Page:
Its brilliant, but more so once he gets past the next thousand years or so and again once our species of man is superseded. Did you ever read Star Maker? Not content with a few hundred million years this time he charges forward over 7-8 billion years of galactic history until the heat death of the universe. Again the first 10 or so pages are guff but when other worlds and species pop up you can tell he hits his stride.

Share this post


Link to post
Share on other sites

I've never read any Bruce Sterling so I bought Involution Ocean when I saw it in my local second hand bookshop, looking forward to that. Currently making my way through Dangerous Visions 1 for the first time, the highlight so far is definitely Dick's Faith of our Fathers. Did he write any other cosmic horror? I'm reading the stories in order but I've left Riders of the Purple Wage till last as it's the longest by far.

I've got Dangerous Visions 2 and Non-Stop by Brian Aldiss to read too. Also what's some good early Ballard? The only things of his I've read are a short story called Build Up, which I loved, and about half of Kingdom Come, which I hated.

Share this post


Link to post
Share on other sites

I'm not a massive fan of Ballard's early stuff. Crash, Concrete Island, and High Rise are his best novels; the paving slab-sized short story collections are great too, purely for the sheer quantities of ideas and pieces of imagery that are thrown at you, even if the stories themselves tend to have slightly rubbish endings.

Share this post


Link to post
Share on other sites

Any man who claims that Ballard's short stories have 'slightly rubbish endings' is likely to find himself being taken round the back of the sand dunes and subjected to a Vermillion Sands-style art bashing, okay? They all all excellent, without exception, and that's my word.

Super-Cannes is a fabulous read too. But Cocaine Nights is rubbish oddly enough, as they are pretty much the same book.

Share this post


Link to post
Share on other sites

Ballard's one of those exceptionally rare authors whose weaker work is still completely fascinating. I found Super-Cannes somewhat annoying when I read it but that's part of the point, really. And now I realise that I was a completely ignorant 18/19 year old when I read it, so I should read it again soon as a 30 something with a largely pointless literature degree.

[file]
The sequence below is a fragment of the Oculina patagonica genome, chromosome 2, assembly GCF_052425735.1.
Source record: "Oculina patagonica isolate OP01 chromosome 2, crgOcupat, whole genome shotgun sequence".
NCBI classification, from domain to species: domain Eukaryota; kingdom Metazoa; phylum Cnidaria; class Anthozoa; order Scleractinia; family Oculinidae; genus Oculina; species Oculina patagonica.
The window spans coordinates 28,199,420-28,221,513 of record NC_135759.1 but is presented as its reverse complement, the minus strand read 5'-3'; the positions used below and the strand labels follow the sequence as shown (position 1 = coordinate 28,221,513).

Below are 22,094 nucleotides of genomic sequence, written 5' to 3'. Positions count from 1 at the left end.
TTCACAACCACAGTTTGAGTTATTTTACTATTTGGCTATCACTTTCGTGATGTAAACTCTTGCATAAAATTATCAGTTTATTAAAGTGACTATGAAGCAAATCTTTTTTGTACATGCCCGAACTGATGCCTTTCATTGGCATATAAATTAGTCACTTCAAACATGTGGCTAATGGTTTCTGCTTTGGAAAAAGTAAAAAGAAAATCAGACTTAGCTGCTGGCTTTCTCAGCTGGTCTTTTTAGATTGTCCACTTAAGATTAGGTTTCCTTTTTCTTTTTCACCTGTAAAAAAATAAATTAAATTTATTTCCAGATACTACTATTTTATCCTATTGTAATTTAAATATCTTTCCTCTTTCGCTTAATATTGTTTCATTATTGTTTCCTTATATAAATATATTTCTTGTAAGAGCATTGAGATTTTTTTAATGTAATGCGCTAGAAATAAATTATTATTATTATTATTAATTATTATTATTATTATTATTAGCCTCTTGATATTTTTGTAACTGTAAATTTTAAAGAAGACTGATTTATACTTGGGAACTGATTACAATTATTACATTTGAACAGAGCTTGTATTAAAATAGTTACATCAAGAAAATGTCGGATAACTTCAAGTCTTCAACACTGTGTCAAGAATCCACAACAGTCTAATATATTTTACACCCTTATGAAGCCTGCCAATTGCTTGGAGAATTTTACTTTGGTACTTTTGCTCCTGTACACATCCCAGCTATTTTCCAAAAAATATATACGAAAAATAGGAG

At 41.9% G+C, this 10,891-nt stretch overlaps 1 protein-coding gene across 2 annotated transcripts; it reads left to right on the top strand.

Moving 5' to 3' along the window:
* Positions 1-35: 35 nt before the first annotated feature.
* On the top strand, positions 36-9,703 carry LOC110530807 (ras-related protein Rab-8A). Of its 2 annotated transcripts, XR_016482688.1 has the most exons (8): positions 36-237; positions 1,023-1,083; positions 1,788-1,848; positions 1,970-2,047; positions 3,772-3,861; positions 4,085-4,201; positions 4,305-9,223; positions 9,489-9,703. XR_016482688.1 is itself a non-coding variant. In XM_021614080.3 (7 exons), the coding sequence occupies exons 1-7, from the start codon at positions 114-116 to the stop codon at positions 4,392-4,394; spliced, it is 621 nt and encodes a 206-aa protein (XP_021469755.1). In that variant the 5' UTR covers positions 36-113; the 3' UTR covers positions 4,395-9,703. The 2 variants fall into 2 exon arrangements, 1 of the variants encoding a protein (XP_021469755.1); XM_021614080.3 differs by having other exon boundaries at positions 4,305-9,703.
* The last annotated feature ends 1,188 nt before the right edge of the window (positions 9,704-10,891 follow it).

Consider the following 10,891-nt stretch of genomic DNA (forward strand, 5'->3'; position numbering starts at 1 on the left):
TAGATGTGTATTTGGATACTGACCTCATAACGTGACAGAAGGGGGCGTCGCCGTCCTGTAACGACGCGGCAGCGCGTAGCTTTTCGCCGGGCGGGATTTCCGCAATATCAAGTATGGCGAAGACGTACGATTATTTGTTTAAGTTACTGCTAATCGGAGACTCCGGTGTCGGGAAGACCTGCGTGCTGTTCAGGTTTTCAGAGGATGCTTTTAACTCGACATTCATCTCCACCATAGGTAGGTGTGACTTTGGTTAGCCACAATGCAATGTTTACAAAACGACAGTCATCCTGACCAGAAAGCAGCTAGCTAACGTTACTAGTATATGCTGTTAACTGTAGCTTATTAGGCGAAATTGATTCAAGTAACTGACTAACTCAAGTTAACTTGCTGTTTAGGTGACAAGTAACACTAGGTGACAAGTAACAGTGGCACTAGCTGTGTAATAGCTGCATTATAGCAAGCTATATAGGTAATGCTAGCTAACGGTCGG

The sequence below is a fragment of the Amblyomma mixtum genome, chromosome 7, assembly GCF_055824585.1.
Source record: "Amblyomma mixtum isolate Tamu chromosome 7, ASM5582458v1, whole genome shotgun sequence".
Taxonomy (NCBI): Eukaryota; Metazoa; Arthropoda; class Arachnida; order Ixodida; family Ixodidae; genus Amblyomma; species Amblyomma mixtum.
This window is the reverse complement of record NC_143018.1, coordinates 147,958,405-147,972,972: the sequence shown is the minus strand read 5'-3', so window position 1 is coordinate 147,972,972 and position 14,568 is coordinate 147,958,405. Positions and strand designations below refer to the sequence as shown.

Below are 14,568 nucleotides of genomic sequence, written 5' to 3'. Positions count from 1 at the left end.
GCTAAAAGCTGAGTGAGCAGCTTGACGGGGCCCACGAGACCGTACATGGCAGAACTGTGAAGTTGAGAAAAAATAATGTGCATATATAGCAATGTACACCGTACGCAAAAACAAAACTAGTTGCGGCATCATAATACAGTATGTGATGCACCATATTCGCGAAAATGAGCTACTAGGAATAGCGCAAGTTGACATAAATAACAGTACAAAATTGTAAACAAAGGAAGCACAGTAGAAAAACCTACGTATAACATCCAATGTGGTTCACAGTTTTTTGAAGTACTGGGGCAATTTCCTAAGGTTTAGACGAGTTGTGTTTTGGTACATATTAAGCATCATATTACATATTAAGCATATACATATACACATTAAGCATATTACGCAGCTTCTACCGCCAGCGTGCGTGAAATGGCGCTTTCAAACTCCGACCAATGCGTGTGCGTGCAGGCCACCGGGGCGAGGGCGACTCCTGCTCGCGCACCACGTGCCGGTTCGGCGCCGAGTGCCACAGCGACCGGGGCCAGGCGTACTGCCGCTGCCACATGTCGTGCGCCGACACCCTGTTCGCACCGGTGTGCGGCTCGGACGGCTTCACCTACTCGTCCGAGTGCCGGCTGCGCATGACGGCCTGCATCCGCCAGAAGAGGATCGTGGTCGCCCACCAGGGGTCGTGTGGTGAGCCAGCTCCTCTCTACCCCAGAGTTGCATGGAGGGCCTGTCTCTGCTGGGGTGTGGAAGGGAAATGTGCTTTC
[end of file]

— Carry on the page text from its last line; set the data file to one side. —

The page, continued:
Thanks for the inspiration!

Share this post


Link to post
Share on other sites

When I was 14 I went to a talk Ballard gave on Kindness of Women at BFI by joining my Dad when he drove down for a cigarette card fair. Good times.

Love The Drowned World, The Crystal World, The Drought - but I'm really struggling with Kingdom Come, which I'm on at the moment.

It's one of his later ones and the combination of first person, being overly on the nose with his stuff about shopping being the new religion and dialogue that reads like it might come from BBC1's Doctors is making it heavy weather. I think he's strongest when he's stood back in third person wryly watching events play out in the doomed world he creates.

  • Upvote 1

Share this post


Link to post
Share on other sites

I got back from a 13 night cruise on Saturday. While I was away it appears I read 11 books. The final 3 in TerryP/Stephen Baxters Long Earth series, all 6 Jack Campbell's Lost Fleet series and 2 in the follow up series Lost Fleet beyond the frontier (Since then I've moved up to book 4).

The Long Earth books are a fascinating scenario that for me was ultimately wasted in some unsatisfying storylines that went nowhere. I'm slightly hoping Baxter is allowed to continue them. There's so much more he can do with them. Even without Terry (And to be honest they read more like Baxter books than TP anyway). The Lost Fleet books by comparison are lightweight, 2 dimensional and like chinese food. I can't eat enough. I don't normally like military sci-fi but these are hitting the spot just right. They're essentially an endless sequence of problems for the fleet to discover and then fight its way out of. I honestly did not expect to like them this much.

Once I've finished those I'm not sure what to read next. Next week is sorted since the new Charles Stross is out but I'll need something before then. I'm sure Zok will be pleased to hear this but while I was away I chose a "Phone book" to read on my iphone for those times when I didn't have my iPad to hand. I chose Schismatrix Plus and I'm really enjoying it. Very inventive and a nice change from the stuff I normally read. Hard to believe it's from 1985. It feels like a later vintage. Show's how ahead of the curve he was with that one.

  • Upvote 3

Share this post


Link to post
Share on other sites

I am pleased to hear it! :quote:

Have you read any other Bruce Sterling? If you like that one, you'll be pleased to learn that none of his other stuff is anything like it, apart from his fascination with genetics.

  • Upvote 1

Share this post


Link to post
Share on other sites

The Lost Fleet books by comparison are lightweight, 2 dimensional and like chinese food. I can't eat enough. I don't normally like military sci-fi but these are hitting the spot just right. They're essentially an endless sequence of problems for the fleet to discover and then fight its way out of. I honestly did not expect to like them this much.